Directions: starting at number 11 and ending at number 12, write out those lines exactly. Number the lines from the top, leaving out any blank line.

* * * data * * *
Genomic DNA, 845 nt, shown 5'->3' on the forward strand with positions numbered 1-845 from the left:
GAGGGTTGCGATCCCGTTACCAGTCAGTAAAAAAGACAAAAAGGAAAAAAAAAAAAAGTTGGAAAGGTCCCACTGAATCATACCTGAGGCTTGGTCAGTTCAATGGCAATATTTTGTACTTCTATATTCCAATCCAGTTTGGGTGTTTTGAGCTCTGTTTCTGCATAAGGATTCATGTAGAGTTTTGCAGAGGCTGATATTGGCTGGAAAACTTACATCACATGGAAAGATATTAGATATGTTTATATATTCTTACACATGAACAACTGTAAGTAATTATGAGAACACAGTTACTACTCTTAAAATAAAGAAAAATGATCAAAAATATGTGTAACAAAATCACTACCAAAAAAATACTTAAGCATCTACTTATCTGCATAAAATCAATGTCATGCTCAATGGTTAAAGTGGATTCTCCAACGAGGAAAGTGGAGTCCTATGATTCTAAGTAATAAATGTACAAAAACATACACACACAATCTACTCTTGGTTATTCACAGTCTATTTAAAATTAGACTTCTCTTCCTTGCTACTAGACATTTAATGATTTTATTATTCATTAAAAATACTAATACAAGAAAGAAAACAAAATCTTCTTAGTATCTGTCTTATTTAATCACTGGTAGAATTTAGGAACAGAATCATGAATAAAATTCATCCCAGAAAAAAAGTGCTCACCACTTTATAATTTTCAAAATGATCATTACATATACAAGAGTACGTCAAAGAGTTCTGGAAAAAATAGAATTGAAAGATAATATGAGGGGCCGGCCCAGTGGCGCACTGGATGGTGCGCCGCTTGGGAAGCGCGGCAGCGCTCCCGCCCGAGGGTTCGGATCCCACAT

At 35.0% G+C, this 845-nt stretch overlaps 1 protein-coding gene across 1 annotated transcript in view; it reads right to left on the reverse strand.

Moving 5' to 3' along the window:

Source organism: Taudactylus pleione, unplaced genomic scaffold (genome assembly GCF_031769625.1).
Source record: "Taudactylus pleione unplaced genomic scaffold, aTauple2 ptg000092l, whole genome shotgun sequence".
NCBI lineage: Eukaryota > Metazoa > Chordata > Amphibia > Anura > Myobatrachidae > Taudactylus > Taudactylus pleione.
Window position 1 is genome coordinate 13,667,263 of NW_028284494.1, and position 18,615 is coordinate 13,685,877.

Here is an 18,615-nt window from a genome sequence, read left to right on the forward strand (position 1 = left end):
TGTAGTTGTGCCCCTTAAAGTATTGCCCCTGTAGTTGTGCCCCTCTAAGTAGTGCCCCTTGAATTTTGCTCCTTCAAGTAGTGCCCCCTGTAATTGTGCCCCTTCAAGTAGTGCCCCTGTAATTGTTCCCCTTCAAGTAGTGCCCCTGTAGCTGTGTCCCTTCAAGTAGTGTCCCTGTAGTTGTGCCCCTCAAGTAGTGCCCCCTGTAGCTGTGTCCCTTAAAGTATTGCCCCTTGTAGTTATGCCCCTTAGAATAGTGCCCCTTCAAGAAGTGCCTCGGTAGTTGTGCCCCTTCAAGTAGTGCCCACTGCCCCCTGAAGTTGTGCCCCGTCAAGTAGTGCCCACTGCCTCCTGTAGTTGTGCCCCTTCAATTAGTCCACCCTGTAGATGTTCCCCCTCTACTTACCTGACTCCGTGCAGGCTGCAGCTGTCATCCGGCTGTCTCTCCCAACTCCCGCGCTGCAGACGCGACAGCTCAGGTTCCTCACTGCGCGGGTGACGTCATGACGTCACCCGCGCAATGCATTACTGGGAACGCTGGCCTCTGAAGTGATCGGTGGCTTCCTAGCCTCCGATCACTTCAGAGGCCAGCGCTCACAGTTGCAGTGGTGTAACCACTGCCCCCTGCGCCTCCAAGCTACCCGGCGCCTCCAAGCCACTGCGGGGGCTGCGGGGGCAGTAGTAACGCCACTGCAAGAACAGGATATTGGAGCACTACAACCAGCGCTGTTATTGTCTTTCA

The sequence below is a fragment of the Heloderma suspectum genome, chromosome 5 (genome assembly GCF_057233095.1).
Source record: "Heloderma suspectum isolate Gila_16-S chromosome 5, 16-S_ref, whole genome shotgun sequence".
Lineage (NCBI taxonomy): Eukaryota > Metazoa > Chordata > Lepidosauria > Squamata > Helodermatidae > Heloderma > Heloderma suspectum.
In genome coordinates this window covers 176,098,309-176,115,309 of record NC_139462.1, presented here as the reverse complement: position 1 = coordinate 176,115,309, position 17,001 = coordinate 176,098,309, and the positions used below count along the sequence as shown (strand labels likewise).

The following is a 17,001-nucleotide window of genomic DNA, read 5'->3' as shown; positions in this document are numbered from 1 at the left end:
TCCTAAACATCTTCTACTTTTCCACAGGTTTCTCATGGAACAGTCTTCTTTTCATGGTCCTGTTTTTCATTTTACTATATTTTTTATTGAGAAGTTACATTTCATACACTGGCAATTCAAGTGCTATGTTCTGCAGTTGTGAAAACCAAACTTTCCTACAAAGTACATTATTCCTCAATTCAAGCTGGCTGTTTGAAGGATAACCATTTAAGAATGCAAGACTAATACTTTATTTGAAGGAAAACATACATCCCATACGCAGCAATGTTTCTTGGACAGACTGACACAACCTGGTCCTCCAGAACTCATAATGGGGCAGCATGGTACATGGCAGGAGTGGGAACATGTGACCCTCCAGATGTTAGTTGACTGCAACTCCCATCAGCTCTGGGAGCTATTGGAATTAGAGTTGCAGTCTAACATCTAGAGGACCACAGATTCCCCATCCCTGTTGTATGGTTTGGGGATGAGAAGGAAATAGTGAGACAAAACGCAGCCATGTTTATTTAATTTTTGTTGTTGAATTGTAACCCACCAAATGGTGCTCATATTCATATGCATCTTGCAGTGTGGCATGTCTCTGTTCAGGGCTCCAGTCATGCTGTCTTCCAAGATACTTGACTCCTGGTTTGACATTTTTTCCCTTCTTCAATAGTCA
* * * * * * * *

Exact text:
The sequence below is a fragment of the Heloderma suspectum genome, chromosome 5 (genome assembly GCF_057233095.1).
Source record: "Heloderma suspectum isolate Gila_16-S chromosome 5, 16-S_ref, whole genome shotgun sequence".